As Brexit Britain Puts Up Barriers, Hungary Shows the Downside
(Bloomberg) -- Hungarian Prime Minister Viktor Orban set the tone for Europe’s nationalists in 2015 when he erected a metal fence along his country’s southern border to keep out immigrants, many of them refugees.
His three-year campaign demonizing incomers as a source of terror and a threat to jobs would be emulated by populists across the continent and made Orban a hero for U.S. President Donald Trump’s former adviser Steve Bannon. Britain backed leaving the European Union to control immigration and countries like Italy and Poland embraced parties echoing Orban’s nativist message.
But after reaping the political reward with another emphatic election victory, the Hungarian premier is now facing the potential impact on the country’s flourishing economy.
Hungary has one of the lowest unemployment rates in Europe and is suffering from a dire labor shortage that’s been exacerbated by an exodus of talent westward. Orban has made politically toxic what otherwise would be a solution to replenish the workforce: importing people. Instead, his government is allowing companies to ask for longer hours from existing workers. Thousands of Hungarians have braved winter temperatures since last week to protest legislation they are calling a “slave law.”
“Economic nationalism has found its limit,” said Charles Robertson, chief economist at Renaissance Capital in London. “If the labor supply cannot be increased, then all Hungary can do to try and square the circle is force the existing workforce to work longer hours.”
The demonstrations in Budapest came the same week the U.K. published proposed rules for limiting workers from the EU after Brexit. Businesses, especially in industries such as tourism that rely on lower-paid workers from eastern Europe, have warned about a labor shortage that will threaten the British economy.
The Hungarian law caters especially to carmakers. Daimler AG and Volkswagen AG’s Audi business employ thousands in the former communist country while BMW just announced a new factory near the eastern city of Debrecen. The new rules allow employers to ask for 60 percent more overtime annually, or 400 hours from 250 currently.
Initially drawing the ire of labor unions, the legislation has galvanized the opposition and touched off a protest wave.
Thousands have turned out for more than a week. At the headquarters of the state broadcaster late on Sunday, lawmakers of different political stripes jostled to have their demands read out on air. They included a repeal of the overtime law, but also a call for independent courts and a free media.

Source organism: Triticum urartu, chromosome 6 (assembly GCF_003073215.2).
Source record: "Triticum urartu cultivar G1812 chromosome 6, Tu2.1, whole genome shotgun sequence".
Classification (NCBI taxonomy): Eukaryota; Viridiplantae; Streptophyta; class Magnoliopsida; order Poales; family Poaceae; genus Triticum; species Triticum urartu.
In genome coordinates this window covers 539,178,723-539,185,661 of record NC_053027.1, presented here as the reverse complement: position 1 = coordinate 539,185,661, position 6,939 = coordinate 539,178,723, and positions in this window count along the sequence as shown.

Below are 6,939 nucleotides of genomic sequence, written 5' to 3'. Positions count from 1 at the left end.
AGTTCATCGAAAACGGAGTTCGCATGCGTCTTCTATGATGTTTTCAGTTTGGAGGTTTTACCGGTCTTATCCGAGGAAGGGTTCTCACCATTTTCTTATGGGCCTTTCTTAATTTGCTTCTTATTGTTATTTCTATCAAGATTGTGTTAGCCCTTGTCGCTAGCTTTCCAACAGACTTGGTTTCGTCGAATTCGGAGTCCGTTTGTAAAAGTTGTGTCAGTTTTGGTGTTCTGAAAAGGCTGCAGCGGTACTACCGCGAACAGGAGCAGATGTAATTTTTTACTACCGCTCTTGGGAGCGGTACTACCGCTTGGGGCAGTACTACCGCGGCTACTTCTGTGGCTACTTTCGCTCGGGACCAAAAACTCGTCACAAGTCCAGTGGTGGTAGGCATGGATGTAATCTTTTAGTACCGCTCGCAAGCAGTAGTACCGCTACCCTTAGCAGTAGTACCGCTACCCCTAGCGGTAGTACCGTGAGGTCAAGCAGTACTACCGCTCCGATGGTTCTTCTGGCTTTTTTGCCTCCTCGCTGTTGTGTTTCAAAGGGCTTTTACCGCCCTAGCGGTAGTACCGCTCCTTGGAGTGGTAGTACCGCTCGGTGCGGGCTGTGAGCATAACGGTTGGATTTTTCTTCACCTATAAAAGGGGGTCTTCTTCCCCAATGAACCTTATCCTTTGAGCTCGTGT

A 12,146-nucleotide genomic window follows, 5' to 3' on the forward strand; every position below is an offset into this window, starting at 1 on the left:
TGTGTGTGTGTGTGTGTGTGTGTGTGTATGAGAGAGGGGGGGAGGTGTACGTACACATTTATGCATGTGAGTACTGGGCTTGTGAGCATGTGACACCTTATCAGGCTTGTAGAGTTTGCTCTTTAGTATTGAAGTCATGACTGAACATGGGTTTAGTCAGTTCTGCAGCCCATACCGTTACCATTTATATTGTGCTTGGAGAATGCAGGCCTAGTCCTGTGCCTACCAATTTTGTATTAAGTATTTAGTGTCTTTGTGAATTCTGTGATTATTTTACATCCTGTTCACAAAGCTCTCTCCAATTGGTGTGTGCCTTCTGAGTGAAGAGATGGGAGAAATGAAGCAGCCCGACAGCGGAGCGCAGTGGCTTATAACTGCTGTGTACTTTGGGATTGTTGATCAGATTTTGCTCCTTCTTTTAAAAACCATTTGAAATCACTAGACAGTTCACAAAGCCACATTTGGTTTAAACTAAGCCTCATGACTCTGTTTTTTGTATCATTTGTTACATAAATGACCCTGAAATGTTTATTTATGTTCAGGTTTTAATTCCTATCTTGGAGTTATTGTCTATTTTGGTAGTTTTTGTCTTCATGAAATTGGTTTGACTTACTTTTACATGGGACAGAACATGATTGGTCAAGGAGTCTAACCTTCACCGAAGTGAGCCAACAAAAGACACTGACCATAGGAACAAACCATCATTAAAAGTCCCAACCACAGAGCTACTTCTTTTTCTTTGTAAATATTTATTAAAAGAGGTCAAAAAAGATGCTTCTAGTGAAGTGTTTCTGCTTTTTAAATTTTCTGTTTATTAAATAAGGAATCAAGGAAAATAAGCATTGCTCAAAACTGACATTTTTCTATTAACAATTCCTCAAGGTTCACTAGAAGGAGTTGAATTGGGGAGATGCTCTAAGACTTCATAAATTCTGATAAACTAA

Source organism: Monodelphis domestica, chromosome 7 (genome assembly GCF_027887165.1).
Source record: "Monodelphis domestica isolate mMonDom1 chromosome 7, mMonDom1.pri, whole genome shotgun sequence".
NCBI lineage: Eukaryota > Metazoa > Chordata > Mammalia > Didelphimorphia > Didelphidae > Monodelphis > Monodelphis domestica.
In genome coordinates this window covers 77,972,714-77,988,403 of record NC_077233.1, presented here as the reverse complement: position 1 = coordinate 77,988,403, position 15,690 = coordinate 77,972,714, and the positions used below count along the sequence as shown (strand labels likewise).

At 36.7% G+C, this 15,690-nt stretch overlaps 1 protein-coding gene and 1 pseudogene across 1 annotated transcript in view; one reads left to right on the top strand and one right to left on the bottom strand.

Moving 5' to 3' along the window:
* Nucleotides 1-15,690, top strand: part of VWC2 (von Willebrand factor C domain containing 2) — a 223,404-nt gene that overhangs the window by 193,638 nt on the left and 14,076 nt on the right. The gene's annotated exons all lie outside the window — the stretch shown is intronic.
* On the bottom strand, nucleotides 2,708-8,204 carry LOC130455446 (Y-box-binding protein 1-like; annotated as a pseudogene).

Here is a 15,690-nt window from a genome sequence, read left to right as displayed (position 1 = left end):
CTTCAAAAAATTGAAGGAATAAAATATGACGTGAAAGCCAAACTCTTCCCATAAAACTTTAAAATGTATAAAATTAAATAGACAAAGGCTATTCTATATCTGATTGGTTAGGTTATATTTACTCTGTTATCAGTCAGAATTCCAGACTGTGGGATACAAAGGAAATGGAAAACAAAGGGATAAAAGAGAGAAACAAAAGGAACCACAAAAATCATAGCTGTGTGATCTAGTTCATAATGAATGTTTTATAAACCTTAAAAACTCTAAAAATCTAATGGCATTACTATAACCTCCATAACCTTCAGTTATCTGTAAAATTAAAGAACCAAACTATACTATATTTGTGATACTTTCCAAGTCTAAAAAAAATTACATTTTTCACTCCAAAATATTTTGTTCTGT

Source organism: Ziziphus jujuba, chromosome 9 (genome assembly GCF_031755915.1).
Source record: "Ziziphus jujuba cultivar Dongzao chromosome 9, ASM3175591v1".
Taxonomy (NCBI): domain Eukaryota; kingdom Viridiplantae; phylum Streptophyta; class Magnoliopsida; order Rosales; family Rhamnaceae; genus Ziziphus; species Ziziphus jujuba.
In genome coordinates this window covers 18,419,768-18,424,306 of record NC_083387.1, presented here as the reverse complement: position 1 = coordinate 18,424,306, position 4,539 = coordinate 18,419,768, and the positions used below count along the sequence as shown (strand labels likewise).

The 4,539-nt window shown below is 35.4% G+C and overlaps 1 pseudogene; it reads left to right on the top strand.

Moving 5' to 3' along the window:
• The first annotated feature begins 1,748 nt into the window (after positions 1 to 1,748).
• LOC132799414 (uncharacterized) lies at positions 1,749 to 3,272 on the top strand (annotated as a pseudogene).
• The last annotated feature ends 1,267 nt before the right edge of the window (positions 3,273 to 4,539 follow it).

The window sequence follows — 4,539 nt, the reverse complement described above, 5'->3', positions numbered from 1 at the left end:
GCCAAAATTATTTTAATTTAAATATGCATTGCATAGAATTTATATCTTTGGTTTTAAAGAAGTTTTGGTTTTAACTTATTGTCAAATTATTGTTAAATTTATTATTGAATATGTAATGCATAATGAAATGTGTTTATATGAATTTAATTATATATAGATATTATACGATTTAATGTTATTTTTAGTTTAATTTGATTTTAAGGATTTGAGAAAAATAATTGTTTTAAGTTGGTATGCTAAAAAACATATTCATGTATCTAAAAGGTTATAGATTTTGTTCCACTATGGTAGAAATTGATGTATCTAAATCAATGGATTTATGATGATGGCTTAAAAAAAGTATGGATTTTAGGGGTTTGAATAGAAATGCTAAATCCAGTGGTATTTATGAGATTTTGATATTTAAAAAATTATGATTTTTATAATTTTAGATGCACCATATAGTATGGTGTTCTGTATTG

“I'm not just here because of the slave law, I'm here because of the system,” said Barnabas Toth, a movie director and first-time protester. “All around us it's like a deepening swamp but the worst thing of all is apathy, that's the biggest enemy of all.”
Orban, 55, returned to power in 2010 and set about establishing his self-declared “illiberal democracy.” He became the standard bearer for opponents of German Chancellor Angela Merkel’s open-door refugee policy in 2015 and the black sheep for the European mainstream. By the end of the following year, nationalist allies had won power in Poland, Britain had voted for Brexit and Trump had been elected president.
Orban was censured this year by the European Parliament, which recommended an EU investigation into Hungary because of the risk to the rule of law. But back at home, Orban's support looked solid, not least because of a healthy economy.
While the unemployment rate has plunged to 3.7 percent, near an all-time low, the number of unfilled jobs has soared to a record high after doubling in three years. The labor crunch has caused wages to increase by more than a third in the same period. That’s raising spending and fueling the fastest economic growth in 13 years. Yet the lack of qualified labor is the single biggest risk for investors, followed by the cost of hiring, according to an October report from the German-Hungarian Chamber of Industry Commerce.
“The overtime legislation looks like a desperate move,” said Tamas Boros, co-director of Policy Solutions, a think-tank in Budapest. “Orban appears to have boxed himself in with his anti-immigrant rhetoric.”
Orban and his political allies have consistently argued immigration is a threat to Hungary’s identity and national security. Hungary has “run out of workers” and the challenge now is to attract less labor-intensive value-added jobs, the premier said in a state radio interview on Friday. In the meantime, he said those who wanted to work should be allowed to do so. He said he would defeat the protests with patience and resolve, however long they last.
One problem for Hungary is that it would be drawing on a depleted labor pool even if the political language changed. Poland, where the government mimicked Orban’s anti-immigrant stance, drew as many as 2 million Ukrainians in recent years and the number of mobile workers in labor markets further east has shrunk.
While Orban has talked of the need for more guest workers, for now the government is doubling down on raising the birth rate. It started a billboard campaign popularizing the concept of the family and, like Poland, is boosting child benefits. Hungary’s population is set to decline by a third this century, largely in line with regional peers, according to United Nations forecasts.
“An alternative solution is to allow large scale immigration from farther afield, but Hungary has led central European resistance to immigration from Syria and others,” Robertson at Renaissance Capital said in a report. “In this regard, Orban’s policies have now become contradictory.”
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